Enjoy my Trust GXT 255+ Onyx Gaming Cardioid USB Microphone With Arm & Shock Mount Review. You can buy this podcast, ASMR, music, and broadcasting setup for £174.99 exclusively from Amazon UK → https://amzn.to/3Dnpn5F.
In this unscripted video, I unbox, install and demo the new TRUST Gaming Microphone, Arm, and Shock Mount combo, named the GXT 255+ Onyx.
In the box, you get the minimalistic desk clamp and arm, with built-in USB cabling and an integrated 2-port USB-A hub at the end of the arm. One port in the hub is used for the Microphone, which uses a rather long USB-A to USB-C cable to power it.
You also get a shock mount that the microphone comes preinstalled into it. This mount, unfortunately, has only vertical pivoting and any horizontal positioning of the microphone is only possible by loosening the screw that attaches it and moving the nut lower to tighten and fix its position.
The arm itself is a mix of plastic and aluminum. The three tightening points are recessed to keep the arms looking nice and clean. The tightening dials need to be tightened at the back to stop the mount from pinging backward and hitting the wall behind your desk. Once done though, you can still move the mount without having to re-tighten the three points with every adjustment.
The desk clamp is simple, yet effective. Its bolt could be a little thicker to make it feel more sturdy and premium, but it does the job and it has some small rubber pads to help protect the top and bottom of your desk surface.
With the USB cable on the arm connected to my Apple MacBook Pro, the microphone was quickly detected and was selectable without the need for any drivers or software. On my first test, I was blown away by its quality over my Samson Meteor Microphone, which I thought was already good enough for me – I was wrong! It does a great way of dampening echo and noise outside its line of sight recording tip.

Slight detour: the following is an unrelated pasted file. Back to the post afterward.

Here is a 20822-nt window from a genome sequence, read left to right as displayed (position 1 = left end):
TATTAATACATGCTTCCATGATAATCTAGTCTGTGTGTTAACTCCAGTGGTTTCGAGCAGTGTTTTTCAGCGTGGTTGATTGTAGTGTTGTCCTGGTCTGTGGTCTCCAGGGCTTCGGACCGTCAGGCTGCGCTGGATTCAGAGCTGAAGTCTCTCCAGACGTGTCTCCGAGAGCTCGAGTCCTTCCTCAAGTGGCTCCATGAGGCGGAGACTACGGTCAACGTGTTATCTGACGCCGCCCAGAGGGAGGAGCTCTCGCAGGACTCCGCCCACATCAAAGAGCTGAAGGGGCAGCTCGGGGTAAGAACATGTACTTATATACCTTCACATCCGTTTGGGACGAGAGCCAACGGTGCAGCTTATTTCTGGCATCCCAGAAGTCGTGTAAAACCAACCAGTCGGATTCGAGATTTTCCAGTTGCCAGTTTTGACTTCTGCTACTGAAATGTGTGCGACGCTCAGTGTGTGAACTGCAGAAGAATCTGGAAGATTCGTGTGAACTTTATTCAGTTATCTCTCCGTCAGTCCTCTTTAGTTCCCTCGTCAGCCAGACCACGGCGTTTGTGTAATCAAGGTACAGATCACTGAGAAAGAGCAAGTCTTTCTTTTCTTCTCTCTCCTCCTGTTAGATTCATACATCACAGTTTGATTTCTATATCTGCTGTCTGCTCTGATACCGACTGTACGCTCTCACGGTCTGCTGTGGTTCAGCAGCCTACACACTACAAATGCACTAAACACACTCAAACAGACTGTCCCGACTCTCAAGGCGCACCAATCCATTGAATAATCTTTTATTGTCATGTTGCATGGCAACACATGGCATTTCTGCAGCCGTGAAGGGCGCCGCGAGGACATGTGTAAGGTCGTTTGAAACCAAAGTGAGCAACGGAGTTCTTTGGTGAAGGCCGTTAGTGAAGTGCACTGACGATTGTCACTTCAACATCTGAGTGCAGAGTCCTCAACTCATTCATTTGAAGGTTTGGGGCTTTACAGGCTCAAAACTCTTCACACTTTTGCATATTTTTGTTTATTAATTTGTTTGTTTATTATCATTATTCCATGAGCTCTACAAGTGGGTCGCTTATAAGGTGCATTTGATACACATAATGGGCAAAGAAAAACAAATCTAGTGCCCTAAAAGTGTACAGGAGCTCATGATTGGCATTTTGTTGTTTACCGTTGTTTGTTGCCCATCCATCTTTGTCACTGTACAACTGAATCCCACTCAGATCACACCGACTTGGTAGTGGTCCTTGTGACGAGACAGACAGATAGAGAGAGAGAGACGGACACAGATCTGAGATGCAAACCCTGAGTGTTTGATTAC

The LED ring that glows around the microphone’s rather cheap-looking foam spoffle felt a little cheap to me. Only a handful of colour options were there, and I would have preferred some software similar to the SteelSeries software to get the perfect hue. It can also be turned off if you don’t want to look like a YouTube streamer, and it does have some use to indicate that the microphone is muted, by glowing red.
Also on the microphone is a 3.5mm jack input for audio playback and also loop through audio monitoring with zero lag. There is a small rocker dial to alter the volume of your audio playback to a pair of headphones, and on the side of the Microphone there is a gain dial to raise and lower the recording input, should you sit too close or far away from the mic.
As a whole package, I think this is a great setup. I was looking for a minimalist arm and microphone setup and the competition is very expensive for an amateur level of recording or someone on a budget. I picked this setup up for £110, which I thought was a deal, as you can spend that alone on a minimalistic microphone arm, and you get that, a microphone and shock mount, and it sounds decent too.
So there is a lot to like with the Trust GTX255+ Onyx microphone arm and mic. If you are on the lookout for something that not only sounds great but looks the part too, all at a decent price point, you will want to consider the Onyx from Trust for your steaming/broadcasting setup.
0:00 – Intro
0:15 – Brief overview
2:40 – Unboxing
6:44 – Demo
17:01 – My Impressions